Hawaii is unlike most other states in that you can’t refer to citizens of Hawaii as “Hawaiians.” It’s simply incorrect. For example, you could call an individual from Nevada a “Nevadan” and that would be correct. However, that’s because a “Nevadan” isn’t representative of an ethnicity. The term “Hawaiian” though refers to the indigenous group of native Hawaiians. So, those who have moved to Hawaii in recent decades that aren’t part of the indigenous group living there, couldn’t correctly refer to themselves as a “Hawaiian.” Do you see the difference? The term “Hawaiian” has recently become politically charged because of the new movement to re-establish ancient Hawaiian traditions and practices such as reviving the language.
Hawaii embraces racial integration throughout the islands. For example, you’ll notice that minorities aren’t minorities in Hawaii. They’re majorities. We have a huge population of Asian, Korean, Chinese, Japanese, Filipino, Pacific Islander, Samoan, and Hawaiian ethnicities throughout the state. In fact, caucasians are part of the minority group in Hawaii. You’ll also see racially integrated couples, with a beautiful mix of cultures and ethnicities in the process. A lot of people have named Hawaii to be a “melting pot” because of all the cultures we have floating throughout the islands. This integration has had an influence on the food, attitudes, practices and recreational lifestyle here. For example, we have a plethora of Asianic restaurants available.
With this racial integration comes cultural diversity. Diversity welcomes language, foods, businesses, and practices. For example, many practice martial arts in the islands. That’s a practice from the Asian areas of the world. It’s not native to the islands. We also welcome several Japanese and Chinese foods such as gyoza and chicken katsu, which are pretty popular plates here. Several family-owned restaurants rooted in years of generations is one of the many examples of cultural diversity here. You’ll see the diversity at high school graduations, too. People shower the graduates with hundreds of leis – each one representing a different kind of culture that student experienced in their life. People make really intricate leis with money, candy, flowers, sometimes even macaroni! Leis can be representative of an ethnicity.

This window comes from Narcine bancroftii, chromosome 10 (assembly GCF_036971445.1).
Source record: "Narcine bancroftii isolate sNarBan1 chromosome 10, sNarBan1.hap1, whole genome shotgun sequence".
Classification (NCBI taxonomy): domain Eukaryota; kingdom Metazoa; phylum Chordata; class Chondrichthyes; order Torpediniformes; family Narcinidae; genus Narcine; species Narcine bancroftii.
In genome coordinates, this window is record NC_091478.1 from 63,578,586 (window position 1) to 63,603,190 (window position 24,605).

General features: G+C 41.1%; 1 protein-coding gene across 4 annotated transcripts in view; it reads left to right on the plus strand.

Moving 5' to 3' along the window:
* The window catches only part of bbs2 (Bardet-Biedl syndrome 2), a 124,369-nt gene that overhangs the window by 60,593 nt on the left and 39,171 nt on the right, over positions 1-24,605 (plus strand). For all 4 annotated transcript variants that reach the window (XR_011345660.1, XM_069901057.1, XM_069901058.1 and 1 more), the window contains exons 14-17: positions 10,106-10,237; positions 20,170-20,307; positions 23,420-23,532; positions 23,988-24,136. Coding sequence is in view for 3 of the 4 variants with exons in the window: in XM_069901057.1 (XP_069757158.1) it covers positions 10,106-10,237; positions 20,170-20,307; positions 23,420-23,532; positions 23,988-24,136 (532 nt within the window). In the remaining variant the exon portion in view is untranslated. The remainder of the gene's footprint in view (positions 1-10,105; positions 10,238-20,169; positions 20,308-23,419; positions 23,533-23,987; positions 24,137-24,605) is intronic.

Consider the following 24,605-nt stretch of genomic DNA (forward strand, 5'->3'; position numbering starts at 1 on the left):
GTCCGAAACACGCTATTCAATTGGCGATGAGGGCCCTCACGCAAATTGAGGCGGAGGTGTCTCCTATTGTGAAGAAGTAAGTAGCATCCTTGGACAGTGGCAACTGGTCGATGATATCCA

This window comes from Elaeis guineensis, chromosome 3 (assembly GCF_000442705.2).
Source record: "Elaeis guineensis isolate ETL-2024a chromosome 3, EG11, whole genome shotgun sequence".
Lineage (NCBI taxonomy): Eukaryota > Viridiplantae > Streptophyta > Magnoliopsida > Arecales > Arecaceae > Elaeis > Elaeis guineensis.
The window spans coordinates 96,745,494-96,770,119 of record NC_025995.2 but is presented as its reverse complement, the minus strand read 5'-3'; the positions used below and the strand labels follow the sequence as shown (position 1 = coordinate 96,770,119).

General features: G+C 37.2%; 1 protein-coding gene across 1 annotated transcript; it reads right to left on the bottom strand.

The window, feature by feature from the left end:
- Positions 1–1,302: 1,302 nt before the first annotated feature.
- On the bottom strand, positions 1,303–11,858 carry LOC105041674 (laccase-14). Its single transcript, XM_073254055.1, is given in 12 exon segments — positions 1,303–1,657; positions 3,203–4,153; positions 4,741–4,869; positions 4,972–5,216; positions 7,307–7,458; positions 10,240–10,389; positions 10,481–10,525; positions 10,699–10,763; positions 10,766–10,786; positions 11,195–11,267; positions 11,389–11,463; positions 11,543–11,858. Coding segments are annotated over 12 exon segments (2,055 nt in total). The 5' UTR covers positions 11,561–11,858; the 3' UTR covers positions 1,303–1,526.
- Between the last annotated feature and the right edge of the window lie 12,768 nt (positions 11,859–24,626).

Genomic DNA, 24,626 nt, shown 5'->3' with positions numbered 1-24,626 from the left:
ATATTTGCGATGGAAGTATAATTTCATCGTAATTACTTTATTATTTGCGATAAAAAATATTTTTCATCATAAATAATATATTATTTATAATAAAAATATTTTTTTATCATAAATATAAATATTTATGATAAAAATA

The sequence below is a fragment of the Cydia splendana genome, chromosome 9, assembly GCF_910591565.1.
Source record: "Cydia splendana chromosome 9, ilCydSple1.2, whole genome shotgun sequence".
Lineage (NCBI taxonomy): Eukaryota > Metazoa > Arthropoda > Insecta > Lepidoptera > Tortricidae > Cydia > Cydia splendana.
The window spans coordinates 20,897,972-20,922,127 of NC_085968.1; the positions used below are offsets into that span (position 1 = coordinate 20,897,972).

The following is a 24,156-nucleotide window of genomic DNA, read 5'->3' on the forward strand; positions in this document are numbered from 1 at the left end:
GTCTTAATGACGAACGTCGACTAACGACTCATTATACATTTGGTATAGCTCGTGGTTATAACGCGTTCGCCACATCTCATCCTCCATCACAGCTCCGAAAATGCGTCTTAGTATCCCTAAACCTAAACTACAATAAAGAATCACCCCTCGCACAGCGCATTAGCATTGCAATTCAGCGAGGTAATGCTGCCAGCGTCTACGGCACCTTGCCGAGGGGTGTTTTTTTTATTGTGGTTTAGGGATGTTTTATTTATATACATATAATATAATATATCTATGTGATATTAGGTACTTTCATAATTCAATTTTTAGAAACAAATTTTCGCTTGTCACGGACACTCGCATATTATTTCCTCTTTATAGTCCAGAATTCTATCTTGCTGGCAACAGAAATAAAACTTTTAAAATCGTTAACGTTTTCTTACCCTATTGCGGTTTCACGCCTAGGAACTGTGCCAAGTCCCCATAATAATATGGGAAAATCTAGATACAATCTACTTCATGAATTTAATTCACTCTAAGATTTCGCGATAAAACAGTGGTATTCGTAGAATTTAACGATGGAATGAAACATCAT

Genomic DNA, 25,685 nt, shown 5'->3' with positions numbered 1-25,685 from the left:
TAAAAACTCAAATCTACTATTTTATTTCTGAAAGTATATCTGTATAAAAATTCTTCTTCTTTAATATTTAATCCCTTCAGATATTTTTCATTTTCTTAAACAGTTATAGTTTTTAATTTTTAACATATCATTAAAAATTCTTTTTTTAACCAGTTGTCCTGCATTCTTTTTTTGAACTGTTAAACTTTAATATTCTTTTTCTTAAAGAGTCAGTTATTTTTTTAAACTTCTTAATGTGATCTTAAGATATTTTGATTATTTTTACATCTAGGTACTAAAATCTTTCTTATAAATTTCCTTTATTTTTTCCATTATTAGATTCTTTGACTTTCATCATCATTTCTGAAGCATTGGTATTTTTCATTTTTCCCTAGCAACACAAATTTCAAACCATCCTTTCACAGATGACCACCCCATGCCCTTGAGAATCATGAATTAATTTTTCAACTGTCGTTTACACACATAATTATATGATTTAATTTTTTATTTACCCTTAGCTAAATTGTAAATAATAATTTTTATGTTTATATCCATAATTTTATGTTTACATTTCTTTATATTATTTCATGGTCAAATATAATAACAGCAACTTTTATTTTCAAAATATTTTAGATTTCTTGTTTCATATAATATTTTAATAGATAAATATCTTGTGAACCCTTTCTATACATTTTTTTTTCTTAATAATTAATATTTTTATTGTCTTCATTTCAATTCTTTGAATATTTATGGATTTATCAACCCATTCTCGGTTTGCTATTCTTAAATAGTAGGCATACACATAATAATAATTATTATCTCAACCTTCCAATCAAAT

Hawaiian culture is beautifully practiced here in the islands. There’s Hawaiian culture in the food, hula, entertainment, language, street names, subdivisions and politics. Our state capitol building is built in the shape of a volcano! And our streets are all Hawaiian names! The Hawaiian culture is very obviously visible throughout the state. In fact, you’ll see the word “mahalo” on all our trash cans. The term means thank you, because thank you for throwing away your trash! Hula is a commonly practiced dance here. I did hula as a young girl. Hula can also be very competitive between dancing groups, or better known as halau. The Merrie Monarch Festival is an annual hula dancing competition that lasts for three days in which halaus compete for different categories. About 23 halau competed in the 2017 festival. Individuals can also enter for the title of “Miss Aloha Hula,” a prestigious title for those pursuing a career in hula dancing.
Beautiful men and women
People are tan, healthy and happy here in the islands. Everyone’s beautifully radiant because there’s so much humidity in the air here that it constantly moisturizes your hair and skin. The typical “bombshell blonde” isn’t the ideal beauty image here in the islands. Curves and long brown hair in petite styles are more popular here. People are always sun kissed and men wear board shorts on a daily basis.